# Simple Linear Regression Model using Python

The very first step in ML is the Simple Linear Regression model, so let’s get started.

Before learning about simple linear regression, let’s understand what is Regression and then what is Linear regression.

## Regression:

In simple words, our problem is a regression problem when the output variable is **real **or **continues **value, such as ‘salary’, ‘price’ or ‘weight’.

**Linear Regression:**

Linear regression is a **linear **approach to modeling the relationship between **independent **and **dependent **variables.

## Simple Linear Regression:

SLR is a linear approach to modeling the relationship between a ** single **independent and dependent variable.

Now you know what SLR is, let’s code it using python language.

I will divide it into six steps,

- Importing the Libraries
- Importing data
- Splitting the data into training and testing sets.
- Training SLR model
- Predicting the result
- Visualizing the result

I will provide a link for the code in the end...

# 1. Importing the Libraries:

As I mentioned earlier we will train our model in python, and python is full of libraries. We will use NumPy, matplotlib, Scikit-learn, and pandas.

- Numpy- Numpy provides an array object that is 50x faster than traditional python lists.
- Matplotlib- Matplot is a plotting library that helps us to visualize our results.
- Scikit-learn- Sklearn is a machine learning library for python, it features various algorithms like support vector machine, simple linear regression, etc.
- Pandas- Pandas are used for data analysis.

`# importing the libraries`

import numpy as np

import pandas as pd

import matplotlib.pyplot as plt

# 2. Importing Data:

Now that we have imported libraries, our next step is to import our data. To import the data we will use the pandas' library.

We will use data that contains User rating and price. You can download the data using the following link: https://github.com/RAHUL-KAD/Machine-Learning/blob/main/Regrassion/Data/UserRating_Price.csv

`# importing data`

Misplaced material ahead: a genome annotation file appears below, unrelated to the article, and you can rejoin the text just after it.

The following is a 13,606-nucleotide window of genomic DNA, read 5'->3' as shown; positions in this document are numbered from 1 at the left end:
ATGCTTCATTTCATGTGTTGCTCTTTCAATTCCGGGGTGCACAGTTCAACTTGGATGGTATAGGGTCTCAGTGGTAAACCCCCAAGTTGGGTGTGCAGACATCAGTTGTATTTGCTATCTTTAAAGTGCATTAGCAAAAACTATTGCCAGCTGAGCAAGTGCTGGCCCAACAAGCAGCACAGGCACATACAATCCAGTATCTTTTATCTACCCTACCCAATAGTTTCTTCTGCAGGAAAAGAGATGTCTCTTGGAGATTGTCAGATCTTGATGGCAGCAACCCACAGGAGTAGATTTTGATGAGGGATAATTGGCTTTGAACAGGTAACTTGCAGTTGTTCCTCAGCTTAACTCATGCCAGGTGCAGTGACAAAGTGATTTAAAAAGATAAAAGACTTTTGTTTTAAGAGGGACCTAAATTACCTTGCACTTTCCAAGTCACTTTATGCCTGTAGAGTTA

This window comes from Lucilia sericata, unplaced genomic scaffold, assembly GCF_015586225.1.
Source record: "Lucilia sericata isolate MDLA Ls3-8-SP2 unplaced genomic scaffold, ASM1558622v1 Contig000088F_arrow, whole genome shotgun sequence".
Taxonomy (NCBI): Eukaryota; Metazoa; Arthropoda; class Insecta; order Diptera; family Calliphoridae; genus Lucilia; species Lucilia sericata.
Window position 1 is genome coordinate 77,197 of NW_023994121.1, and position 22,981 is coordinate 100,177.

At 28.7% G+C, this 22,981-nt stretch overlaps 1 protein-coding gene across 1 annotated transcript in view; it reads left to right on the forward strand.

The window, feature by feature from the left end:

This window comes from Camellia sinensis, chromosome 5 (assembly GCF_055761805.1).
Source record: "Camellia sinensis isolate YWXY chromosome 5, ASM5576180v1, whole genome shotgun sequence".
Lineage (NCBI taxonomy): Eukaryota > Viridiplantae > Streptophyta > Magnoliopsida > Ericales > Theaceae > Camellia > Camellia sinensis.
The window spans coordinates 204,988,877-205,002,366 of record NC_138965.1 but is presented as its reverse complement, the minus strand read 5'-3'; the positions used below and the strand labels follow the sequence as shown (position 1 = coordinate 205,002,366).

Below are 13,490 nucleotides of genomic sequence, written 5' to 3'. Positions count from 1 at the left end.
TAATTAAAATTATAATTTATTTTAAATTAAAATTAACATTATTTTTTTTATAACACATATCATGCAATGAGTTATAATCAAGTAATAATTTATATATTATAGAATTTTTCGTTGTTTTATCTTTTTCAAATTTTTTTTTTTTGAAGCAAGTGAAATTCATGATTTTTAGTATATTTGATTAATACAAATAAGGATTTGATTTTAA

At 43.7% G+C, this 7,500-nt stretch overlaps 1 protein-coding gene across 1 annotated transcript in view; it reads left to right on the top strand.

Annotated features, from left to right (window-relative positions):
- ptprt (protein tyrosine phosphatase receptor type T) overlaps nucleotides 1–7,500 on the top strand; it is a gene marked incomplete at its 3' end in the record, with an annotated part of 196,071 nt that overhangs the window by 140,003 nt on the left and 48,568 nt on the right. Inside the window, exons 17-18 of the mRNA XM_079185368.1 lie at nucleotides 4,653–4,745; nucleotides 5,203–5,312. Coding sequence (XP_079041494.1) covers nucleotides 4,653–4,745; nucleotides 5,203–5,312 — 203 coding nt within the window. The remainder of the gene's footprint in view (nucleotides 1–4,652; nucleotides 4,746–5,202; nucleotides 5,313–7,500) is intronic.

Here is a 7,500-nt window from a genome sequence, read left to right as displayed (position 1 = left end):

dataset = pd.read_csv('file_name.csv')

After importing data we will split our variables into independent and dependent variables. X will contain an independent variable and y will contain a dependent variable.

`# spliting into independent and dependent variable`

X = dataset.iloc[:, :-1].values

y = dataset.iloc[:, -1:].values

# 3. Splitting the data into training and testing sets:

Splitting our data into training and testing is an important part of data evaluation. We will split most of the data into a training set and a smaller portion into a testing set. we split our data so we could perform some testing or prediction on our testing data and if the result is satisfactory then we use training data. We use this method to minimize the effect of data discrepancies.

To split the data we will use the scikit learn library, from scikit learn we will import train_test_split class

`# importing the scikit learn library`

from sklearn.model_selection import train_test_split

Now we will initialize four variables X_train, X_test, y_train, and y_test. They will store our splitting data.

`# Spliting the data`

X_train, X_test, y_train, y_test = train_test_split(X, y, test_size=0.2)

train_test_split() is object of class train_test_split, parameter** test_size** splits our data into 80% of training data and 20% of testing data.

# 4. Training a simple linear regression model:

We will train our model on the training data set for that, we will use the LinearRegression class from the scikit learn library.

`# Training the model`

from sklearn.linear_model import LinearRegression

LR = LinearRegression()

LR.fit(X_train, y_train)

LinearRegression() is an object of the class LinearRegression and using a fit() method we fit our data into a linear regression class that trains our model.

# 5. Predicting the result:

Now our model is ready to predict the test result. We will use the predict() method to predict the result.

`# prediting the test`

LR.predict(X_test)

After running the code cell you will see a 2D array containing the predicted price of the user's rating.

You can enter your own rating and get a predicted price.

Note: You have to use 2D array to give a user input cause our X and y matrixs are 2D arrays.

`# predicting the result using users input`

LR.predict([[4.5],[4.9]])

## Now your model is ready to use in the real world.

# 6. Visualizing the result:

It’s time to visualize our result, we will use the Matplotlib library.

**Visualizing the training result:**

`# Scattering our data`

plt.scatter(X_train, y_train, color = 'red')

# ploting the linear line

plt.plot(X_train, LR.predict(X_train), color = 'blue')

# giving the title

plt.title('User rating VS Price - training result')

# Xlabel

plt.xlabel('User rating')

# ylabel

plt.ylabel('Price')

# Showing the plot

plt.show()

**Visualizing the testing result:**

`# Scattering our data`

plt.scatter(X_test, y_test, color = 'red')

# ploting the linear line

plt.plot(X_train, LR.predict(X_train), color = 'blue')

# giving the title

plt.title('User rating VS Price - testing result')

# Xlabel

plt.xlabel('User rating')

# ylabel

plt.ylabel('Price')

# Showing the plot

plt.show()

## Code link:

Now use another dataset and train your own model, best of luck…